And it was a management failure at the very top by whoever (singular or plural) made the “green light” strategic+executive decision to go ahead with the districtwide MiSiS rollout on the first day of school, driven by urgency without institutional buy-in, adequate preparation, staffing, training, systems integration, etc. Someone(s) who understood neither IT nor LAUSD. On Aug 24 Dr. Deasy said: “(IT) is not my area of expertise…” and proposed to hire a special liaison to bring him up to speed. [] Aug 21st was ten days into the MiSiS Crisis. Students would walk out of classes at Jefferson on the 25th.

THE POSITIVE THINGS Dr. Deasy accomplished he did by fiat – in what the Times calls his ‘maverick moments’ – flying solo – all by himself. He got rid of chocolate milk on Jimmy Kimmel Live. He forbade out of school suspensions for ‘willful defiance’. He imposed Breakfast in the Classroom, making a promising program really unpopular.

WELCOME BACK RAY CORTINES. You’ve been here before, you know what to do; we know who you are. We all have opinions and hopefully we all remember how to share them.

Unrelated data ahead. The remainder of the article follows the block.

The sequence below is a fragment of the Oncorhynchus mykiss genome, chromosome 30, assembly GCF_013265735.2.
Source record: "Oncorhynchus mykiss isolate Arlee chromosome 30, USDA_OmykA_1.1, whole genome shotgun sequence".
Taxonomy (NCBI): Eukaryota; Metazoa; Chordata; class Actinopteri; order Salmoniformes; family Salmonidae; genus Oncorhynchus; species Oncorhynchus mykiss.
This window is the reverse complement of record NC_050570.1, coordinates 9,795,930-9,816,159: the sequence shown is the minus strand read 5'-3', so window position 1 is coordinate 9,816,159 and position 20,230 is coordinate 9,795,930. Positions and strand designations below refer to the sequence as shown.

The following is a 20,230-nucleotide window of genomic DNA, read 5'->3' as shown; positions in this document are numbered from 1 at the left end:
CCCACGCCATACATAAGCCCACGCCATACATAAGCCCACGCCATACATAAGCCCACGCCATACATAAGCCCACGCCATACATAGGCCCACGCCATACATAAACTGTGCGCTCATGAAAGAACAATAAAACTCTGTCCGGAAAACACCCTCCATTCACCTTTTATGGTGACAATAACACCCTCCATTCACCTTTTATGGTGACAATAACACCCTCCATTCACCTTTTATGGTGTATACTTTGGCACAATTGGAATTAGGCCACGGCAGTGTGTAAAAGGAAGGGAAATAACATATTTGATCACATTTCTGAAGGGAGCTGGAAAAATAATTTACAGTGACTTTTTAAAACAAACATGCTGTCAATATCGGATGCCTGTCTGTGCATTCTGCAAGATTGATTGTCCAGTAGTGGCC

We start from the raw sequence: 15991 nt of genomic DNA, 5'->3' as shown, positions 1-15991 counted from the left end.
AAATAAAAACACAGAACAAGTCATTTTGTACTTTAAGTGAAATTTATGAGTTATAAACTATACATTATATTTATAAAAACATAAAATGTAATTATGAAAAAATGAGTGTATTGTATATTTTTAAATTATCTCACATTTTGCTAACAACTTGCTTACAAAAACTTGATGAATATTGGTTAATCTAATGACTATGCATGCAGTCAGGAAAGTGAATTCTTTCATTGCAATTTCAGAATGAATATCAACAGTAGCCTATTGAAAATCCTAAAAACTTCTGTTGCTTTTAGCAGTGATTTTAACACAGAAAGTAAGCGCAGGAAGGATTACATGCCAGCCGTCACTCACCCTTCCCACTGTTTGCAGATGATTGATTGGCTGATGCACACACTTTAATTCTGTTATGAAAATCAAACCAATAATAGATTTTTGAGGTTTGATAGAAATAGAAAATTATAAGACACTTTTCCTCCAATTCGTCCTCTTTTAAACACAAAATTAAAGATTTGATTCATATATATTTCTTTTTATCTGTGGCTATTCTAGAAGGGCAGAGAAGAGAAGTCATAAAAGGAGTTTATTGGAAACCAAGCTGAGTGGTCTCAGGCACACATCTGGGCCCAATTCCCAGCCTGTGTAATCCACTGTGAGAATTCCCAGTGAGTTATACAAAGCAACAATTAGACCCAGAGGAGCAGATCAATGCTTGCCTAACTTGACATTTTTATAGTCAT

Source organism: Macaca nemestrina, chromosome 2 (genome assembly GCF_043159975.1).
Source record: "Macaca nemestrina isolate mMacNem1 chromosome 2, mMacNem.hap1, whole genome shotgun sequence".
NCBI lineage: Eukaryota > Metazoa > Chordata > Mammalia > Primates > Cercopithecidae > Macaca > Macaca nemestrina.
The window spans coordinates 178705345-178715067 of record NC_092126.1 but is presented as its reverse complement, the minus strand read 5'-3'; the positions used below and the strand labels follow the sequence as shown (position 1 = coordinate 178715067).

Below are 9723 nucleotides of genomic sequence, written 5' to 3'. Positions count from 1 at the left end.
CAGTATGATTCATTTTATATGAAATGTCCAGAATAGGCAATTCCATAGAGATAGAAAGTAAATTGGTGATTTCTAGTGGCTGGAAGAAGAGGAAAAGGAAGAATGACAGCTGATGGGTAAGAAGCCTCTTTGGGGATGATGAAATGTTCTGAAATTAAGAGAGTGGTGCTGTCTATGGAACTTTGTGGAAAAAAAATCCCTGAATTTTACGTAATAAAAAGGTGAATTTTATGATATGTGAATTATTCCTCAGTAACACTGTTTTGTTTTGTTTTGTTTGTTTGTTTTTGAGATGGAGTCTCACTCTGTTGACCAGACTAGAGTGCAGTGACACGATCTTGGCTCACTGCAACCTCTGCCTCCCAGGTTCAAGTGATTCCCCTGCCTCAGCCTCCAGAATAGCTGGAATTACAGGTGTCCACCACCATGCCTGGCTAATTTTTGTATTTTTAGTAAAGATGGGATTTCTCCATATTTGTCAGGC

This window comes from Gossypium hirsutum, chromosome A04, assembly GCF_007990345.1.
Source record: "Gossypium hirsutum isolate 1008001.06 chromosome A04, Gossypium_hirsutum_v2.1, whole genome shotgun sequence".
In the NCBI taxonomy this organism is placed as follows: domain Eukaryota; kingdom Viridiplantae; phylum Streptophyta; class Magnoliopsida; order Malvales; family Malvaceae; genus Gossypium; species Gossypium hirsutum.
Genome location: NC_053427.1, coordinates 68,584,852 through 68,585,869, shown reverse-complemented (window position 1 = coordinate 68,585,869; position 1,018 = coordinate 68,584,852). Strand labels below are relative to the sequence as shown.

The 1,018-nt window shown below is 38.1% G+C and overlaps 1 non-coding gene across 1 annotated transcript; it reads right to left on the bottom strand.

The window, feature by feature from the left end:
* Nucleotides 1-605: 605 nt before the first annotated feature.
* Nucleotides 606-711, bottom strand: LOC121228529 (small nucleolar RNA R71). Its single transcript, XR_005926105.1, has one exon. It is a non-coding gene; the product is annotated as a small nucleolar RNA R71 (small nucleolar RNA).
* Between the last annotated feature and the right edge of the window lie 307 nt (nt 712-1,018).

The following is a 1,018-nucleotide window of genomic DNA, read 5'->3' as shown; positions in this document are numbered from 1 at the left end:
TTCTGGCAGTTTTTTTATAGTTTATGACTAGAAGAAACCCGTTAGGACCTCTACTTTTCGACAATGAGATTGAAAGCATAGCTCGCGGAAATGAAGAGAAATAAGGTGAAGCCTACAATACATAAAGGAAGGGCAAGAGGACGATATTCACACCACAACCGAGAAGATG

There is a lot of work to do moving forward and we look forward to doing it. Together.

¡Onward/Adelante! - smf

●●MORE THAN A PS: This may come as a shock, but there is far more going on in the world than LAUSD.

Here’s a question: Will all those parents who are vaccine resistant – and expose their children and all children to measles and diphtheria and pertussis, etc. – continue when the Ebola vaccine comes on line? The reason why nobody has to get immunized against small pox and polio anymore is because everybody did back in the day.


By Howard Blume, James Rainey | LA Times |